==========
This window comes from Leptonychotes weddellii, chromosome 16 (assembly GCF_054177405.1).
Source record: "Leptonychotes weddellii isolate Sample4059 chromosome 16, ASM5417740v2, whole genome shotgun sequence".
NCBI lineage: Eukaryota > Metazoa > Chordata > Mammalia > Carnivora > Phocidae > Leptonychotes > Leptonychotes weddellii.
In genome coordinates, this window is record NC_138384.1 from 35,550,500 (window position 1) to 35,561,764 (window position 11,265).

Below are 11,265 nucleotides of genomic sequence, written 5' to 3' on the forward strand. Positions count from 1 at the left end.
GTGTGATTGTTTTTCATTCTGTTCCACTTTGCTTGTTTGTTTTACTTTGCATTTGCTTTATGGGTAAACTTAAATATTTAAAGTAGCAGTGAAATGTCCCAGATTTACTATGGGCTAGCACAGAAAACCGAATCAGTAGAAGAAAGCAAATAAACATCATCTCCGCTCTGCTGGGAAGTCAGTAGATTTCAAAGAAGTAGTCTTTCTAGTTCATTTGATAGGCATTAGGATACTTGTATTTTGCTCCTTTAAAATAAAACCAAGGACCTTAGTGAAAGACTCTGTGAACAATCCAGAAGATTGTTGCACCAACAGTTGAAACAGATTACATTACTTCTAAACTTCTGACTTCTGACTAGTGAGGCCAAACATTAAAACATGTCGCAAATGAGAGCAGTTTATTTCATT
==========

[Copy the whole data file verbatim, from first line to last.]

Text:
This window comes from Leptonychotes weddellii, chromosome 16 (assembly GCF_054177405.1).
Source record: "Leptonychotes weddellii isolate Sample4059 chromosome 16, ASM5417740v2, whole genome shotgun sequence".
NCBI lineage: Eukaryota > Metazoa > Chordata > Mammalia > Carnivora > Phocidae > Leptonychotes > Leptonychotes weddellii.
In genome coordinates, this window is record NC_138384.1 from 35,550,500 (window position 1) to 35,561,764 (window position 11,265).

Below are 11,265 nucleotides of genomic sequence, written 5' to 3' on the forward strand. Positions count from 1 at the left end.
GTGTGATTGTTTTTCATTCTGTTCCACTTTGCTTGTTTGTTTTACTTTGCATTTGCTTTATGGGTAAACTTAAATATTTAAAGTAGCAGTGAAATGTCCCAGATTTACTATGGGCTAGCACAGAAAACCGAATCAGTAGAAGAAAGCAAATAAACATCATCTCCGCTCTGCTGGGAAGTCAGTAGATTTCAAAGAAGTAGTCTTTCTAGTTCATTTGATAGGCATTAGGATACTTGTATTTTGCTCCTTTAAAATAAAACCAAGGACCTTAGTGAAAGACTCTGTGAACAATCCAGAAGATTGTTGCACCAACAGTTGAAACAGATTACATTACTTCTAAACTTCTGACTTCTGACTAGTGAGGCCAAACATTAAAACATGTCGCAAATGAGAGCAGTTTATTTCATT